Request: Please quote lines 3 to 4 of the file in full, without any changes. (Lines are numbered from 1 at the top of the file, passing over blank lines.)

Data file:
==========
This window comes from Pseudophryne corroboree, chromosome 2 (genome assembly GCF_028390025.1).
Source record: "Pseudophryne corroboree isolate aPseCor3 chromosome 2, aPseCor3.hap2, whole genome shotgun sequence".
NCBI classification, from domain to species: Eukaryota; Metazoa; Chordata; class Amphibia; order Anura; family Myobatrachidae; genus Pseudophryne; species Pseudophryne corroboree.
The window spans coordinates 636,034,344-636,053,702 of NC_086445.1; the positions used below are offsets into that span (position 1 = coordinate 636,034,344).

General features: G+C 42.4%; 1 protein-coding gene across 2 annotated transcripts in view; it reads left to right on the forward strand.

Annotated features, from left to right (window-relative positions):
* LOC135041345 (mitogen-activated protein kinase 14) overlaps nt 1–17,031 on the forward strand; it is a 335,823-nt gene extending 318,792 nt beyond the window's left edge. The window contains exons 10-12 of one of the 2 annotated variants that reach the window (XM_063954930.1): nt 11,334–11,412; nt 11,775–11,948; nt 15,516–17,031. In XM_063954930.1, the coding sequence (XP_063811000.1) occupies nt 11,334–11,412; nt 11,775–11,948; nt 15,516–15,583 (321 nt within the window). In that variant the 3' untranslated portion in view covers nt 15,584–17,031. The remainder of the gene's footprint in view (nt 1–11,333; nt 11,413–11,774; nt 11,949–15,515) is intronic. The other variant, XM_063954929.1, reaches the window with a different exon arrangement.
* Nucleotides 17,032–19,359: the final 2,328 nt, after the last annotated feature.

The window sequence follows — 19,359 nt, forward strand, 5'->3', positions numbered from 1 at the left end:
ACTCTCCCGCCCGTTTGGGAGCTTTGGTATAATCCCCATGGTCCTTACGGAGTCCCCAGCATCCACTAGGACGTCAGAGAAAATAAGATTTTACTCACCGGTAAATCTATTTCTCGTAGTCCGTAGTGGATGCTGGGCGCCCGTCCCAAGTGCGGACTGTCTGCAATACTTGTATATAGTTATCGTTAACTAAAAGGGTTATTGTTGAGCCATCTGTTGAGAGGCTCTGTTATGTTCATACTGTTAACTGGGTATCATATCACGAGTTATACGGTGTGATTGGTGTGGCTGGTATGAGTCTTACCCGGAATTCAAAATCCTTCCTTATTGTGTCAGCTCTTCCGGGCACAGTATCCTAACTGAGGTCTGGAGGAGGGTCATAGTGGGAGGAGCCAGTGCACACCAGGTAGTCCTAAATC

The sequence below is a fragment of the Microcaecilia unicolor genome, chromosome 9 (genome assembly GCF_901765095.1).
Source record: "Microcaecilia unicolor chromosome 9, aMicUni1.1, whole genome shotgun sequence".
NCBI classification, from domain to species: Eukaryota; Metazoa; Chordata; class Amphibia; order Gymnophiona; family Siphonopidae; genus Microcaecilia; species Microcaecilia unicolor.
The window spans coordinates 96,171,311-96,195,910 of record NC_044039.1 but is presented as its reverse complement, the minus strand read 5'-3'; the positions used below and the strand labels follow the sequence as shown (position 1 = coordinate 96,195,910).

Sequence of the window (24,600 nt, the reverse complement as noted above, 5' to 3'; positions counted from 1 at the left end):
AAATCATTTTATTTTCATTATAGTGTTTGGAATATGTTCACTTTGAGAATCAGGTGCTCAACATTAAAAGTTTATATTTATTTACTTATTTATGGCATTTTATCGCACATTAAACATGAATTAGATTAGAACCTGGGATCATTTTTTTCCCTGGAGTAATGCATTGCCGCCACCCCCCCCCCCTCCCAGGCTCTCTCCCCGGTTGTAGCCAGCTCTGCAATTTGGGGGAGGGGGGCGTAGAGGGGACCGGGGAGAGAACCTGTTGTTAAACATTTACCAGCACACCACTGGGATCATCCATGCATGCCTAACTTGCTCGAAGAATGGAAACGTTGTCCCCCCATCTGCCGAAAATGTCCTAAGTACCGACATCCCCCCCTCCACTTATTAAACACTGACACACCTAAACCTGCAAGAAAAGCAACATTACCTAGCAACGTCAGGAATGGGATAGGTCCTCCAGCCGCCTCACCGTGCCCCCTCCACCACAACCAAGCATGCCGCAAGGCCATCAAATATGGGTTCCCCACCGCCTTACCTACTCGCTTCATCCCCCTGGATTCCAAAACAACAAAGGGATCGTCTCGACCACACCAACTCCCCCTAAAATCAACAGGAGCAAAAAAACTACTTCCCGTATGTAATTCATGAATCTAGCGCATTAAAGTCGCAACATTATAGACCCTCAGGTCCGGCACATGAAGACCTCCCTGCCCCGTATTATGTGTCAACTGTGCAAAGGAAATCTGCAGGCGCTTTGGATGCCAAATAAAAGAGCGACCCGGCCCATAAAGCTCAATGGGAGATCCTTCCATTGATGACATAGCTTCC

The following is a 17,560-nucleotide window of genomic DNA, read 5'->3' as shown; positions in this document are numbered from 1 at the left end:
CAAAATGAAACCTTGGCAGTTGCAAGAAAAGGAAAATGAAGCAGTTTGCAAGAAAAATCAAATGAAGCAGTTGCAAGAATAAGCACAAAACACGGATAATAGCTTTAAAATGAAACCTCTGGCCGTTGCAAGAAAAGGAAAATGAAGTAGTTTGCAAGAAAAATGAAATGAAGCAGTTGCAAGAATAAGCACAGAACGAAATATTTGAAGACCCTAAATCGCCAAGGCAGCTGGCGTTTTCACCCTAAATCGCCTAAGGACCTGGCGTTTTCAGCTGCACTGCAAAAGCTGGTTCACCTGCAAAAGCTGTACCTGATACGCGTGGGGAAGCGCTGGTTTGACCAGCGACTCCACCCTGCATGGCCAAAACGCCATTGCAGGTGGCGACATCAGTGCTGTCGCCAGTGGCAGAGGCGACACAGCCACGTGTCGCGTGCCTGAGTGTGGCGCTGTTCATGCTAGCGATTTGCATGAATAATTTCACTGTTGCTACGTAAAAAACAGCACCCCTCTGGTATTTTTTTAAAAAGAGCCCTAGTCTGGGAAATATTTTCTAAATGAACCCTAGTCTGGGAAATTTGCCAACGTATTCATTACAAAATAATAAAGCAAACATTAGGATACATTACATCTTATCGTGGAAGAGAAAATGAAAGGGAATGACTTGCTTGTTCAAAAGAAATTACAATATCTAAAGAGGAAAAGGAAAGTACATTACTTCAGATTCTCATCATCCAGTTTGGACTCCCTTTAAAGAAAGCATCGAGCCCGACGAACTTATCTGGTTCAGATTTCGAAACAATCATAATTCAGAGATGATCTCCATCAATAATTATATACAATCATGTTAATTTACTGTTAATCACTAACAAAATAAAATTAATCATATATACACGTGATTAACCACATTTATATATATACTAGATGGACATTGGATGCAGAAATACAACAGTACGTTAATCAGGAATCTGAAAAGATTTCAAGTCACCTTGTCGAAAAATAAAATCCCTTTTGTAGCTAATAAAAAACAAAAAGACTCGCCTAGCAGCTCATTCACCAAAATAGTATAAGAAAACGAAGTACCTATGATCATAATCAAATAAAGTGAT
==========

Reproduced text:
NCBI classification, from domain to species: Eukaryota; Metazoa; Chordata; class Amphibia; order Anura; family Myobatrachidae; genus Pseudophryne; species Pseudophryne corroboree.
The window spans coordinates 636,034,344-636,053,702 of NC_086445.1; the positions used below are offsets into that span (position 1 = coordinate 636,034,344).